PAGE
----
Bibeau, Soshnikov impress in Marlies shootout win


After a few weeks of disappearance, Kasperi Kapanen is back in blue and white. The Finnish teenager made his way to Helsinki to play in the World Juniors a few weeks ago and stayed back a few days later than expected to take advantage of his deity-like status in his native land. But the fun and games are now over, and it’s time for him to, well, play games and do fun things.

With that said, he was far from the star player in tonight’s 3-2 result against the Utica Comets. Few of the skaters had nights to phone home about, really; Antoine Bibeau kept the Marlies in this one as long as they needed him to before the game was won in a shootout.

The Marlies were unable to take advantage of a very early powerplay, but got themselves on the scoreboard first. Nikita Soshnikov scored an absolute beauty, batting a puck out of mid-air, dangling around a Utica defender, and absolutely ripping a spring-loaded snapshot past Richard Bachman to open the scoring.

All was not totally right in the world; the Comets were outshooting the Toronto throughout the period, but it appeared that the team would get out of the period unscathed. That was until TJ Brennan was sent off for a hook, putting Utica on a powerplay, which culminated in a Jon Landry point shot to tie the game with seventeen seconds remaining in the period.

Toronto regained their lead midway through the second, which thanks to three Utica penalties in its first half, was probably their best stretch of the night. With just a second to go before 4-on-4 turned into a Marlies powerplay, Brendan Leipsic set up Ryan Rupert for his fifth goal of the season.

The Marlies didn’t convert on the powerplay they almost lost. In fact, they didn’t score at all for the rest of regulation. The Comets poured it on in the third period, taking sixteen of the period’s nineteen shots. Bibeau managed to shoo most of those pucks away, but with seven minutes to go, Hunter Shinkaruk picked up his second assist of the evening by feeding Darren Archibald.

The game eventually went to overtime, a stretch of five minutes Toronto mostly spent in their own zone. They did manage to force the shootout, though, and in everybody’s skills competition, BIbeau stopped all three of the home team’s shooters while Soshnikov delivered an encore.

While many will fawn over the delightfully pretty goals that Soshnikov scored tonight, Bibeau was undoubtedly the reason the Marlies won this game. It was a nearly polar opposite situation to what happened with the Leafs tonight; Utica outshot them 37-22, including a 20-5 gap in the final 25 minutes, but Bibeau was there for them.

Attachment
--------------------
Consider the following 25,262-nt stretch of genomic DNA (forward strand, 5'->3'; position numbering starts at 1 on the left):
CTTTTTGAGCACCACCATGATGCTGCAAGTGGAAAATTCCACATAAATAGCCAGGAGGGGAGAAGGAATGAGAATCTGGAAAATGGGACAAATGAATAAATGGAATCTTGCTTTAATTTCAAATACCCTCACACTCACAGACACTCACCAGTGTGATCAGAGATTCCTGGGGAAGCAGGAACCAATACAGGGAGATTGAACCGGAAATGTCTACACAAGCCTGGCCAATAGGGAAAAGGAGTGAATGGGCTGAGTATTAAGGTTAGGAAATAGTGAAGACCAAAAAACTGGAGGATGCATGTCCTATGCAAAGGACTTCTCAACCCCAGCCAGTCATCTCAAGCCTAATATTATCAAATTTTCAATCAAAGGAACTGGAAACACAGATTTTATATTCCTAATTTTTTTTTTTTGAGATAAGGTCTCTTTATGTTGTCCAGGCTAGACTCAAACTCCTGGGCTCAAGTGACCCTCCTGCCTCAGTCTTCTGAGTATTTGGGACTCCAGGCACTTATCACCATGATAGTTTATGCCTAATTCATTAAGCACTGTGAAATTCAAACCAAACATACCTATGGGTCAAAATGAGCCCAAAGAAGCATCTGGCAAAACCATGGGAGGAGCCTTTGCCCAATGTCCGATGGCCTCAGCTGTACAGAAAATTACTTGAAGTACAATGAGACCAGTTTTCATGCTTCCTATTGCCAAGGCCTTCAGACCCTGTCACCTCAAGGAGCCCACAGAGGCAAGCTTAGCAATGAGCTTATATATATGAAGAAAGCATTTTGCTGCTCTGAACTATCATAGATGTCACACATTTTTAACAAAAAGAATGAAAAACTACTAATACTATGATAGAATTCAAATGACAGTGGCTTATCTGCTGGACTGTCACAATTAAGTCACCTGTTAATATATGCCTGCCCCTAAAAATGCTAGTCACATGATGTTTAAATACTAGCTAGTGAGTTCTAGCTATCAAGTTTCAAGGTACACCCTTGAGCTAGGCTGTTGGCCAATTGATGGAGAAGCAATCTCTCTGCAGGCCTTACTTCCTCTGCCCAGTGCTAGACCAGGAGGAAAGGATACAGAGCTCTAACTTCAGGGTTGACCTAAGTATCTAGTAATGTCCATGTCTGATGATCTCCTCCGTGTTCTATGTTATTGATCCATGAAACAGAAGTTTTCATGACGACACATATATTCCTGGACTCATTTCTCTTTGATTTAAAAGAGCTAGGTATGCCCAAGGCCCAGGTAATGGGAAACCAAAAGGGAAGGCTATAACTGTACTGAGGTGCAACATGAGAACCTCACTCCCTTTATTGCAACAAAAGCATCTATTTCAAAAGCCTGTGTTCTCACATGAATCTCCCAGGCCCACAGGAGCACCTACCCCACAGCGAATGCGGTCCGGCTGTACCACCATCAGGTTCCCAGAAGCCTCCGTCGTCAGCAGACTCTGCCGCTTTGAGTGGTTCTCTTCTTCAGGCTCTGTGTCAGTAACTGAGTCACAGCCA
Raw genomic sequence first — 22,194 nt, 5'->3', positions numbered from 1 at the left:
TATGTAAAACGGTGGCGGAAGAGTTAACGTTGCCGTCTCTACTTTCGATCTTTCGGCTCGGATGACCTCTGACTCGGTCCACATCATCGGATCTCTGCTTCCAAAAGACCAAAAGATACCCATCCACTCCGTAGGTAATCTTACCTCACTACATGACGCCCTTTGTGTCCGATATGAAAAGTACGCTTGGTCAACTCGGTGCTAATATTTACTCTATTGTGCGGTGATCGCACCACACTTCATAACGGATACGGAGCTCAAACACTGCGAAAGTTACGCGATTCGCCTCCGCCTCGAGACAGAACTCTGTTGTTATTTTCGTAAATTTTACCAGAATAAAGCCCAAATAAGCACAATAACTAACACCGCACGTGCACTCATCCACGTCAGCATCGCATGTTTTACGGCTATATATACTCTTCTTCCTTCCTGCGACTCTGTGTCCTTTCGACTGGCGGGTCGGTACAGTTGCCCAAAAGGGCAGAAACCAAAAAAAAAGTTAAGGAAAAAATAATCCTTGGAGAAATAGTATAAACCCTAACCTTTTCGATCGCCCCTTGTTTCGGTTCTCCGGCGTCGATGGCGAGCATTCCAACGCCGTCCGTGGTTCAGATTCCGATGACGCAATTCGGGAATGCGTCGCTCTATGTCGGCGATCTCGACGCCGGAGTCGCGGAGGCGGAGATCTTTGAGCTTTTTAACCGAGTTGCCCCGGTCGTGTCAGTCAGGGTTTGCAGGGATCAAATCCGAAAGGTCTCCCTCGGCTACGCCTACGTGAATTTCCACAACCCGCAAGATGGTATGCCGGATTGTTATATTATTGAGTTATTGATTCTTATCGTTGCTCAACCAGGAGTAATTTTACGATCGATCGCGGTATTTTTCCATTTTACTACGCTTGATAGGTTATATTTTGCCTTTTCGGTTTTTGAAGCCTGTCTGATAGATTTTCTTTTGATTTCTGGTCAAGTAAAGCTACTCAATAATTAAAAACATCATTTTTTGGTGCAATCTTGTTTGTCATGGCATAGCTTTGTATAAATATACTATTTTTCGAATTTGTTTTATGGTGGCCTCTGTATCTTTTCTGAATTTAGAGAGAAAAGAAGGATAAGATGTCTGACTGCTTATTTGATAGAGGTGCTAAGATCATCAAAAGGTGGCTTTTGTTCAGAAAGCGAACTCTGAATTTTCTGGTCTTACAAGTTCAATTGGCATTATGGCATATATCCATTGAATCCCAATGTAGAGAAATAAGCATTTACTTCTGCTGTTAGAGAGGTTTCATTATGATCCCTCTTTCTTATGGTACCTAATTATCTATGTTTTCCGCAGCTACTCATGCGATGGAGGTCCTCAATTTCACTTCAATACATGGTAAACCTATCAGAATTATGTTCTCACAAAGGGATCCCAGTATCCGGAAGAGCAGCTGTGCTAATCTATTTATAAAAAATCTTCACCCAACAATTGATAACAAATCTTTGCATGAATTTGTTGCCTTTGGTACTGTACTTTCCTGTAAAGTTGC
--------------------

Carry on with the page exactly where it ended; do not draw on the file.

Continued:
It’s worth having a bit of sympathy for how Bibeau’s year has gone so far. Expected by many to fiercely compete for the starting job, Bibeau followed up a slightly above average October with a horrific November; one that allowed Garret Sparks a second chance at the starting job that turned into a string of dominance and an NHL call up with games played. Bibeau has been up, but only to collect his paycheque and count faceoffs. Some might say that the early-season yo-yo threw off any chance he had at gaining rhythm, and the early season numbers agree with that.

With that said, he’s been stellar for the past month. Since December 12th, he’s put up a 6-1-0 record with a 0.927 save percentage. Game by game, Bibeau is clawing himself back out of the hole he originally dug at the bottom of the AHL’s save percentage chart. While some may have a preference between Bibeau and Sparks (much like the heated Reimer and Bernier debates up top), the best case scenario for the success of the organization is that everybody pans out. Winning arguments is fun, but not as fun as winning trophies is.

The Marlies are still locked out of Ricoh Coliseum for a little while longer (unless they want to skate on a giant fake lake). In the meantime, they’ve got an eastbound flight with their name on it; their next game is against St. John’s at 6 PM on Saturday night.